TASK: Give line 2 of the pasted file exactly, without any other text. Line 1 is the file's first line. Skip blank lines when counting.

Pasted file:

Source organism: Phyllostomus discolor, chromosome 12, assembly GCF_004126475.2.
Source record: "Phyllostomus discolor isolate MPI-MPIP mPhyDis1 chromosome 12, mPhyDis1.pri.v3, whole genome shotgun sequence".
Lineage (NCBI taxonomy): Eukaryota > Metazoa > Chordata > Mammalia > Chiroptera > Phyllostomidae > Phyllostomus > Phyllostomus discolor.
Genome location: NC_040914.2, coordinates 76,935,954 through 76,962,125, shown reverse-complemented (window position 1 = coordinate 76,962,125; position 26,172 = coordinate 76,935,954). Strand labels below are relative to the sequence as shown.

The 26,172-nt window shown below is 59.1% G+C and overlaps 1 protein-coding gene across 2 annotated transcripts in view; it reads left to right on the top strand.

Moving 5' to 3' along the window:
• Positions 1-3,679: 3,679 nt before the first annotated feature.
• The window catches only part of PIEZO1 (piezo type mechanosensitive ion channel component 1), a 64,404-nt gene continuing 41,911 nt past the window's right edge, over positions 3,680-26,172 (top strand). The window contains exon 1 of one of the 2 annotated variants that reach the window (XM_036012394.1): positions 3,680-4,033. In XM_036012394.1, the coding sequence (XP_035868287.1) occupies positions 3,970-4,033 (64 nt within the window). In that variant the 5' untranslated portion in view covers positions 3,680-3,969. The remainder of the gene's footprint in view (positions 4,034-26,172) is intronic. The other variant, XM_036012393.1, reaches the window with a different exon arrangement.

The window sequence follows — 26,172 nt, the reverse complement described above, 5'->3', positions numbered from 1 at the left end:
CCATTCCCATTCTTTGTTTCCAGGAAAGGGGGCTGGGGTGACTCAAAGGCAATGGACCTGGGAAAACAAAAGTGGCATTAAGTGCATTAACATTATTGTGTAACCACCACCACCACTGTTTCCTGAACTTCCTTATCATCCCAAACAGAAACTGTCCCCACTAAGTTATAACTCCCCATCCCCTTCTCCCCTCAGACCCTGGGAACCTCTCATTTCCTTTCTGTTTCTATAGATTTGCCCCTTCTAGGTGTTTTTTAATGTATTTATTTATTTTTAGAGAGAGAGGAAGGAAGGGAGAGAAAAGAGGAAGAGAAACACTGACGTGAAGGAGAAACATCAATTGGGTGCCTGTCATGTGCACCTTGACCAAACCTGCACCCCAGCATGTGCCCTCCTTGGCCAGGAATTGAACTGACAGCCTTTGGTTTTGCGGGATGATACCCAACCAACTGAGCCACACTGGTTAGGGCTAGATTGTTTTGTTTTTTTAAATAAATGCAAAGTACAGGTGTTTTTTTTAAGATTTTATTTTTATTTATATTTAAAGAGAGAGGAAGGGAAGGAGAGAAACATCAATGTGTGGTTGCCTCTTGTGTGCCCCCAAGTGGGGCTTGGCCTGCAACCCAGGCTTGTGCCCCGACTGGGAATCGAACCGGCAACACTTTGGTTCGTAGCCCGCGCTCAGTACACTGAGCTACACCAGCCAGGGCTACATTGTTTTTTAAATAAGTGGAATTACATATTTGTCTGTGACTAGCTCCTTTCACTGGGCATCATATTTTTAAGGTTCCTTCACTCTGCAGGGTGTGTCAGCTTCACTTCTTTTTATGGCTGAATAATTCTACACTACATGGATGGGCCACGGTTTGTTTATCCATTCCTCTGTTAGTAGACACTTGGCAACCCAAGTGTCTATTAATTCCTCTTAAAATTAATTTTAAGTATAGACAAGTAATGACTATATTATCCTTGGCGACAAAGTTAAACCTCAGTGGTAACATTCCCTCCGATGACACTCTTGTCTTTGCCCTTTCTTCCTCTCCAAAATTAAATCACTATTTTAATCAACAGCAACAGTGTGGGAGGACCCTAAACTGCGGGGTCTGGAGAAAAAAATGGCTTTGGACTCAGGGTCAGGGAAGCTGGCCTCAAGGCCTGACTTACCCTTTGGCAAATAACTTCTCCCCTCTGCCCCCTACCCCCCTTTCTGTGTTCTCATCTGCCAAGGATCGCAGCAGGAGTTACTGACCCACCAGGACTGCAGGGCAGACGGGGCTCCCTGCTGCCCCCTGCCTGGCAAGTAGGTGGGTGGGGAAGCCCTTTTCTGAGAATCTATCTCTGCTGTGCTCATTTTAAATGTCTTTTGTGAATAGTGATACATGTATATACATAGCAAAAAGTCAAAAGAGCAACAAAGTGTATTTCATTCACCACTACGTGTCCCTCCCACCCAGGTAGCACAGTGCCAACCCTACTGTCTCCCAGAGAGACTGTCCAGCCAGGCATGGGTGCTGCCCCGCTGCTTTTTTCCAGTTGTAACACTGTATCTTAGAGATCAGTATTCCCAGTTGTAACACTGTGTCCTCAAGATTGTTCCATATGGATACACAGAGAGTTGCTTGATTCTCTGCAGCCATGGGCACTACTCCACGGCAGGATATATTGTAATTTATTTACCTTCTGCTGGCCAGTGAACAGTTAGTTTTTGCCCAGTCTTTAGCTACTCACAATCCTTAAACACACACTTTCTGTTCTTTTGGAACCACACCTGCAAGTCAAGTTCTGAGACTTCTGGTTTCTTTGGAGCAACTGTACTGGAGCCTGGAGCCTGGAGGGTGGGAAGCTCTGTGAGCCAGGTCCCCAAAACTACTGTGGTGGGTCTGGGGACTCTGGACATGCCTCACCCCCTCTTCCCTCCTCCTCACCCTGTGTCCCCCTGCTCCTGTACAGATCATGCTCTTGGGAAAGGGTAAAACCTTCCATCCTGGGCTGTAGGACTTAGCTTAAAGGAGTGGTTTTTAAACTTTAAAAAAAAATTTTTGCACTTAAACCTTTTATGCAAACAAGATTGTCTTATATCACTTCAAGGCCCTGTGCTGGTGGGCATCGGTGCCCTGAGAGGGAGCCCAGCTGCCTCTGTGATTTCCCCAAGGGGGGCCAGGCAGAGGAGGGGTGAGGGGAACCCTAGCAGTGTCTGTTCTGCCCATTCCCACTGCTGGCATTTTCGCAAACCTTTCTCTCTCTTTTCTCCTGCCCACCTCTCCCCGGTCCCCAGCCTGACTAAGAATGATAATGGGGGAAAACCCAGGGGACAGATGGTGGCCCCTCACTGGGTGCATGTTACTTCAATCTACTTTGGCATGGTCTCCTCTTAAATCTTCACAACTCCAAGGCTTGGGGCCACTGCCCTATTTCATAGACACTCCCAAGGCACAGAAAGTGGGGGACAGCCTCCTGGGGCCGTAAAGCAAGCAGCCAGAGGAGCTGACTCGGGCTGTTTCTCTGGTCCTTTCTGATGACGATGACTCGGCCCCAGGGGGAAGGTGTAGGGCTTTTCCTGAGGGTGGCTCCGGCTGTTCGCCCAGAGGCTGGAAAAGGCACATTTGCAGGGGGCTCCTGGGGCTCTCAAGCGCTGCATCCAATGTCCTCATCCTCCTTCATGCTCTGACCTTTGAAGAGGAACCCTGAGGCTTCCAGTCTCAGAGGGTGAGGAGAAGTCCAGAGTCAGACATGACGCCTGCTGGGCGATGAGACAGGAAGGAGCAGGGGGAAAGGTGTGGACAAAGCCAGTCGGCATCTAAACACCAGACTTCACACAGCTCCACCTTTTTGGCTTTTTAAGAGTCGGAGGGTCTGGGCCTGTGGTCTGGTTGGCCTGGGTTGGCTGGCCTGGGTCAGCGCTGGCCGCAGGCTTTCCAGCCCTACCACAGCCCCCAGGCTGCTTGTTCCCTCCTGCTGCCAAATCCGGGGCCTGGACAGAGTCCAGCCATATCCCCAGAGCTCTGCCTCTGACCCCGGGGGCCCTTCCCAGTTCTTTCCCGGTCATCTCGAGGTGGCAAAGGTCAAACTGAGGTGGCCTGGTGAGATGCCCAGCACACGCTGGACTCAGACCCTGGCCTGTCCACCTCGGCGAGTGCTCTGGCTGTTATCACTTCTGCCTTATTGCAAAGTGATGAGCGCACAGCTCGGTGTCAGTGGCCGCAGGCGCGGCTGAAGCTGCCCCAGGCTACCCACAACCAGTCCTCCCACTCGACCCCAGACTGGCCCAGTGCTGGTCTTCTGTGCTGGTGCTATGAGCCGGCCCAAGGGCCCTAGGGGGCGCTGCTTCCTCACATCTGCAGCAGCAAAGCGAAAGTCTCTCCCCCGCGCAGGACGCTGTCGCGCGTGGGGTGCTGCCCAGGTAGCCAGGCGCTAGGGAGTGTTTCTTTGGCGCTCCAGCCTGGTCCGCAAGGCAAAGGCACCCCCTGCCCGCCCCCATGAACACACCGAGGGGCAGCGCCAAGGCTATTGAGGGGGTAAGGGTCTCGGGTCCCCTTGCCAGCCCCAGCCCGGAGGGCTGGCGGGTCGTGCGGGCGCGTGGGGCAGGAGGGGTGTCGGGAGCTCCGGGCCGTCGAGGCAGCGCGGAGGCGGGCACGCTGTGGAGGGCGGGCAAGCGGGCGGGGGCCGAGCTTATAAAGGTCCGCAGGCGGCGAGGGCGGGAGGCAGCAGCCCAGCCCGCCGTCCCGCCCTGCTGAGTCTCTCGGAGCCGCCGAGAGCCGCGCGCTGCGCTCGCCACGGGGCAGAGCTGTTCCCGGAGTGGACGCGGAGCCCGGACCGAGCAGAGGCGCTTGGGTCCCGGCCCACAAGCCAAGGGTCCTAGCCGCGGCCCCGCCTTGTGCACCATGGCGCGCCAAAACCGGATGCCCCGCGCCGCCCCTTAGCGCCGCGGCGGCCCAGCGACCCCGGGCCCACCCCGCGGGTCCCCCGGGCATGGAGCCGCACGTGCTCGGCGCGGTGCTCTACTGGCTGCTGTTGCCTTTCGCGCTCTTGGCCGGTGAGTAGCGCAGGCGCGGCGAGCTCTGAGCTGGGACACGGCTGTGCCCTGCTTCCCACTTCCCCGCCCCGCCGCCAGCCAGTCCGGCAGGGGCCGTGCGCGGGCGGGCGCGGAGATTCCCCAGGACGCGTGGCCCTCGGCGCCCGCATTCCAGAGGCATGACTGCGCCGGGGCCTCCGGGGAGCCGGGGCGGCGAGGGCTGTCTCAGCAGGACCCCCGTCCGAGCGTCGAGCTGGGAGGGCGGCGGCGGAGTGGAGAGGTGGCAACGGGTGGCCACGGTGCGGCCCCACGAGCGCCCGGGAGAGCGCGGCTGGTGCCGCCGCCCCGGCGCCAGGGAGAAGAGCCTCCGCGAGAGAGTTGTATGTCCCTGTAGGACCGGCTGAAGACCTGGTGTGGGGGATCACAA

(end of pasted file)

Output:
Source record: "Phyllostomus discolor isolate MPI-MPIP mPhyDis1 chromosome 12, mPhyDis1.pri.v3, whole genome shotgun sequence".